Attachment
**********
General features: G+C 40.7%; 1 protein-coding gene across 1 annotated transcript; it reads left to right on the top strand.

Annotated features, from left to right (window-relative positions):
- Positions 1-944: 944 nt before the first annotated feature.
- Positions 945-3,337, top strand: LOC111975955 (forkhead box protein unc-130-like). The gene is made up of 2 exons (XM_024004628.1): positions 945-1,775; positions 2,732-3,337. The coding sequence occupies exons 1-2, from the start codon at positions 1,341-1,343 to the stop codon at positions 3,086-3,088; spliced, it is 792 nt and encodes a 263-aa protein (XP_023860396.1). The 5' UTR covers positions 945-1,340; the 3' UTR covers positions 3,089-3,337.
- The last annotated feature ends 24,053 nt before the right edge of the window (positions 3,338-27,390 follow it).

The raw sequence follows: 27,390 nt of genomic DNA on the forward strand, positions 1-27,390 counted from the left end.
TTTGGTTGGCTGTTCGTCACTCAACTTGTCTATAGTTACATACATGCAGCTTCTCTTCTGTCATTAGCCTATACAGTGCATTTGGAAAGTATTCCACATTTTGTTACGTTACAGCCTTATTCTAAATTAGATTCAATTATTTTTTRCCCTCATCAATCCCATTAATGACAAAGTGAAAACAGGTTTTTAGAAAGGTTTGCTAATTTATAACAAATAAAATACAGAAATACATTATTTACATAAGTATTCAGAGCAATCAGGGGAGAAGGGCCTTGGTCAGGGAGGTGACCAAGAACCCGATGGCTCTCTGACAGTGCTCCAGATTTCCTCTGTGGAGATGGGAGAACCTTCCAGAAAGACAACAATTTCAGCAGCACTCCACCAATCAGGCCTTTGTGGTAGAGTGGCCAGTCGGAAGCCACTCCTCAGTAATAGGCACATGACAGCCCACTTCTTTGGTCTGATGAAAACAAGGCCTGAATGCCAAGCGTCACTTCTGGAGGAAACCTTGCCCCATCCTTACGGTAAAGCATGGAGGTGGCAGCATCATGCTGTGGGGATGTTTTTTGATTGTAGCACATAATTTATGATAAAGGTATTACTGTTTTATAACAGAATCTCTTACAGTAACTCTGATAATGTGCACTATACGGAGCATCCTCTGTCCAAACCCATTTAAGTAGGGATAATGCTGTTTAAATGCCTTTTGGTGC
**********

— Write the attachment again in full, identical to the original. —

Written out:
General features: G+C 40.7%; 1 protein-coding gene across 1 annotated transcript; it reads left to right on the top strand.

Annotated features, from left to right (window-relative positions):
- Positions 1-944: 944 nt before the first annotated feature.
- Positions 945-3,337, top strand: LOC111975955 (forkhead box protein unc-130-like). The gene is made up of 2 exons (XM_024004628.1): positions 945-1,775; positions 2,732-3,337. The coding sequence occupies exons 1-2, from the start codon at positions 1,341-1,343 to the stop codon at positions 3,086-3,088; spliced, it is 792 nt and encodes a 263-aa protein (XP_023860396.1). The 5' UTR covers positions 945-1,340; the 3' UTR covers positions 3,089-3,337.
- The last annotated feature ends 24,053 nt before the right edge of the window (positions 3,338-27,390 follow it).

The raw sequence follows: 27,390 nt of genomic DNA on the forward strand, positions 1-27,390 counted from the left end.
TTTGGTTGGCTGTTCGTCACTCAACTTGTCTATAGTTACATACATGCAGCTTCTCTTCTGTCATTAGCCTATACAGTGCATTTGGAAAGTATTCCACATTTTGTTACGTTACAGCCTTATTCTAAATTAGATTCAATTATTTTTTRCCCTCATCAATCCCATTAATGACAAAGTGAAAACAGGTTTTTAGAAAGGTTTGCTAATTTATAACAAATAAAATACAGAAATACATTATTTACATAAGTATTCAGAGCAATCAGGGGAGAAGGGCCTTGGTCAGGGAGGTGACCAAGAACCCGATGGCTCTCTGACAGTGCTCCAGATTTCCTCTGTGGAGATGGGAGAACCTTCCAGAAAGACAACAATTTCAGCAGCACTCCACCAATCAGGCCTTTGTGGTAGAGTGGCCAGTCGGAAGCCACTCCTCAGTAATAGGCACATGACAGCCCACTTCTTTGGTCTGATGAAAACAAGGCCTGAATGCCAAGCGTCACTTCTGGAGGAAACCTTGCCCCATCCTTACGGTAAAGCATGGAGGTGGCAGCATCATGCTGTGGGGATGTTTTTTGATTGTAGCACATAATTTATGATAAAGGTATTACTGTTTTATAACAGAATCTCTTACAGTAACTCTGATAATGTGCACTATACGGAGCATCCTCTGTCCAAACCCATTTAAGTAGGGATAATGCTGTTTAAATGCCTTTTGGTGC